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Burnout is the phenomenon of exhaustion, cynical detachment, and reduced sense of accomplishment and self-worth produced by unrelieved, work-related stress. Burnout symptoms are psychological and physiological, caused by individual, interpersonal and institutional factors. Once thought to threaten only helping professionals, including reference librarians, burnout is now recognized as a widespread occupational hazard.





During its approximately thirty-year history, burnout research has shifted from a focus on individual psychology to investigation of organizational causes, and from collecting anecdotal evidence to more quantitative methodologies.



Herbert J. Freudenberger (1980) published the first book-length study summarizing his clinical psychiatric work and identifying individual tendencies that made his patients susceptible to burnout. Ayala M. Pines and Elliot Aronson (1981) and Christina Maslach (1982) identified a common pattern to burnout: highly motivated human services professionals exhausted their ability to connect with clients and withdrew from contact, becoming cynical or angry; however, they also blamed themselves for their protective response and suffered from poor job performance and feelings of low self-worth. Maslach developed the Maslach Burnout Inventory (MBI) survey instrument for researchers and others interested in detecting an individual’s burnout level (Maslach and Jackson 1981, cited in Caputo 1990) and the My Relationship With Work test aimed at a general audience (Leiter and Maslach 2005).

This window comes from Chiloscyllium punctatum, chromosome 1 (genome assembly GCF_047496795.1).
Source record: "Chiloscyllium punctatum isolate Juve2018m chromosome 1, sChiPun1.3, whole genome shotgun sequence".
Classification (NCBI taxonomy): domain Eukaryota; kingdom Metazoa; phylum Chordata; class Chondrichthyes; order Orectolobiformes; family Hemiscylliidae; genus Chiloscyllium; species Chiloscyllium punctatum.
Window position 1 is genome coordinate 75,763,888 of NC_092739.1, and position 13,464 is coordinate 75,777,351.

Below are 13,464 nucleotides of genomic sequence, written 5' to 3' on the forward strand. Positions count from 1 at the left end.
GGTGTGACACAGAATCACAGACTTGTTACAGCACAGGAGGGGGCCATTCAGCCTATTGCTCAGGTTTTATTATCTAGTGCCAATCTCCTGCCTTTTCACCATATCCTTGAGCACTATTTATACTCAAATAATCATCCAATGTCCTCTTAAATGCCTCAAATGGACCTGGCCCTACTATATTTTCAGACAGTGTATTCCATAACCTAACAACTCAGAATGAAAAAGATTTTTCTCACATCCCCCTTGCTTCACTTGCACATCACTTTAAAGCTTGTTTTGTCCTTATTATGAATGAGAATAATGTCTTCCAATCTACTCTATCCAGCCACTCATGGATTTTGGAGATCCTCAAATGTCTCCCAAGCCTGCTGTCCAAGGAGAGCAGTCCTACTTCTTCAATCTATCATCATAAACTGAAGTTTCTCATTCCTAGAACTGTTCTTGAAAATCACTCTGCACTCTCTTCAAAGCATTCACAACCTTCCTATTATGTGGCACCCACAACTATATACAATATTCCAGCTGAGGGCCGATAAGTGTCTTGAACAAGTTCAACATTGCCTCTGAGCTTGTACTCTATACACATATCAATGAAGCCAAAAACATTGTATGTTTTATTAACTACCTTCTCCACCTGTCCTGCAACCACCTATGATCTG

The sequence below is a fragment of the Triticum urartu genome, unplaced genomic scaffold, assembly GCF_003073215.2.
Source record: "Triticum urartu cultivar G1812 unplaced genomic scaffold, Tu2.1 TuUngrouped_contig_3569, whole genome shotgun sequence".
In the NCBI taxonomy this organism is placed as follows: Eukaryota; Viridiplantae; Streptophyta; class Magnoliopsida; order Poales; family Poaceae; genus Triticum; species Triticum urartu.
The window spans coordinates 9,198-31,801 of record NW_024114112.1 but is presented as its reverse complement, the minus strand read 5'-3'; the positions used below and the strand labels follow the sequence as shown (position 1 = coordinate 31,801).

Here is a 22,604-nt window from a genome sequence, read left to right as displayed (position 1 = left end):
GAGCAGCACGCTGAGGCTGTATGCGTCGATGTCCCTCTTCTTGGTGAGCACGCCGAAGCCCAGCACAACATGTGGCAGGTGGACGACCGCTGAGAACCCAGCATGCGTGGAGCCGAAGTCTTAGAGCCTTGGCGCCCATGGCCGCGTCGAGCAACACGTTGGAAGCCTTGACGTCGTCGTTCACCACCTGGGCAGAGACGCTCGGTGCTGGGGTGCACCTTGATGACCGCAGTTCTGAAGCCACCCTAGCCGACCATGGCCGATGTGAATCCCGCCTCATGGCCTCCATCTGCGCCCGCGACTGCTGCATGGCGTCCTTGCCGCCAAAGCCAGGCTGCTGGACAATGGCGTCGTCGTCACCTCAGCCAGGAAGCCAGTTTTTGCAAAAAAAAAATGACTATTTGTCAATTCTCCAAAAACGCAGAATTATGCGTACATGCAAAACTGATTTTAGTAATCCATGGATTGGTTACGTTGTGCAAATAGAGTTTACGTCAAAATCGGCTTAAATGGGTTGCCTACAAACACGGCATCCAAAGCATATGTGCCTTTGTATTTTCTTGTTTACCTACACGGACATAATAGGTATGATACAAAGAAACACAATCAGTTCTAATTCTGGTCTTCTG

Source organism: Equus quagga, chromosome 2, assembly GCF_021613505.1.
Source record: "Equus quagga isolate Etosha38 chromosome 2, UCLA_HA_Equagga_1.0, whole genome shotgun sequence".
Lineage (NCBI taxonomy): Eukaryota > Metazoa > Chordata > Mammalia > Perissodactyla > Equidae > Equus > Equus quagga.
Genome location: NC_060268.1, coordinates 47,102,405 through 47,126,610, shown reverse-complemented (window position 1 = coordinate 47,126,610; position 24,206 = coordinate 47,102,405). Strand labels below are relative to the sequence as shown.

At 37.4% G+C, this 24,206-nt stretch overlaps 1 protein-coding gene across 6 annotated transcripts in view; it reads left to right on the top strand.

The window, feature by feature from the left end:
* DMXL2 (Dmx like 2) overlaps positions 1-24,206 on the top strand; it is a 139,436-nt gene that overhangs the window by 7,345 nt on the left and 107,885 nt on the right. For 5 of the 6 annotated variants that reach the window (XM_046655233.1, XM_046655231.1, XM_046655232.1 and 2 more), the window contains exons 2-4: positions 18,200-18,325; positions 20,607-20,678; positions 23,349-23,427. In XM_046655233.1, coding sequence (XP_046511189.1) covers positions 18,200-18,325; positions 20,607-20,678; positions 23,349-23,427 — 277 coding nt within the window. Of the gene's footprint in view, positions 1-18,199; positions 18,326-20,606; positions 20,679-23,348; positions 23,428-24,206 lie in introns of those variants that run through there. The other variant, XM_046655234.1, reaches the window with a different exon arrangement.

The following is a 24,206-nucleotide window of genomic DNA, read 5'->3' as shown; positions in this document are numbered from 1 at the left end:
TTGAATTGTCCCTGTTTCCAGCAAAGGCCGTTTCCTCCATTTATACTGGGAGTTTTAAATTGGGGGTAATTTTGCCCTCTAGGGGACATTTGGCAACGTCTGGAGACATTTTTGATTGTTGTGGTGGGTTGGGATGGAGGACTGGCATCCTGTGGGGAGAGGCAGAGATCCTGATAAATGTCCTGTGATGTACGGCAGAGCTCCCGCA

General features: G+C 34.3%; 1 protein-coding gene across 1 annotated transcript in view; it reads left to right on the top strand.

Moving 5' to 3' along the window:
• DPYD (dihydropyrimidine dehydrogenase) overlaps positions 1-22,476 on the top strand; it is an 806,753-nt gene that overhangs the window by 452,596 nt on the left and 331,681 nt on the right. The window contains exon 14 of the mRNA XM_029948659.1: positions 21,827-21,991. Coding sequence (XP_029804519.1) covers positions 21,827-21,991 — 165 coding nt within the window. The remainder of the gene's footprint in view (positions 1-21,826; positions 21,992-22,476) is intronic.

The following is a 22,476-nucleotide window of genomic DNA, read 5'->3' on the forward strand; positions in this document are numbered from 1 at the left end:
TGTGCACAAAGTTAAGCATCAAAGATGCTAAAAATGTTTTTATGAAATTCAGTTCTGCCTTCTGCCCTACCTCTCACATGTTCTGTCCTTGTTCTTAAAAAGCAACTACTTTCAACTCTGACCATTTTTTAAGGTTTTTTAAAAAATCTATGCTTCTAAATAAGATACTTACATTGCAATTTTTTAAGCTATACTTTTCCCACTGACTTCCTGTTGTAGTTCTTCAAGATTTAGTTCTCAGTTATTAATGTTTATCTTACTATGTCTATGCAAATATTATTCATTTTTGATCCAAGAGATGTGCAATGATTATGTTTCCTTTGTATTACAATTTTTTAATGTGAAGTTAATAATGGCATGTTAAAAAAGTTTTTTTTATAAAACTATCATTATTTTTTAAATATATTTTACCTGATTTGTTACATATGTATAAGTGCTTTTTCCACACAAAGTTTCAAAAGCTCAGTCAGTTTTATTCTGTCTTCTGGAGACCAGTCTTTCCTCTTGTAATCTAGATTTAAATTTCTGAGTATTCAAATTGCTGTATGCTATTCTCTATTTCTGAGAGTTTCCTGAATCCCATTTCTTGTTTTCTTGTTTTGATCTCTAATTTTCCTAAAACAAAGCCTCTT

Meanwhile the 1980s saw an explosion of burnout research as scholars applied early definitions of burnout to various work environments, including general reference librarianship (Bold 1982, Bunge 1984, 1989, Caputo 1990) and specific library settings including academic (Neville 1981, Smith and Nelson 1983, Haack et al. 1984), special (Smith and Nielsen 1984) and public libraries (Bly 1981, Smith, Birch and Marchant 1986). Articles offering anecdotal evidence of staff burnout and preventative advice appeared sporadically in various library journals (Blazek and Parrish 1992).



Recent research has focused on methodological concerns, including the preferred survey instrument to measure burnout (Shirom and Malamed 2006) or the need for international librarian burnout research (Togia 2004). Under-researched aspects of burnout in librarianship include: its manifestation outside America, particularly in non-Western cultures; sustained analysis of American survey data attending to demographic factors such as race, class and gender; and the relation of institutional causes of burnout to the current discourse on shifting institutional and professional roles in librarianship.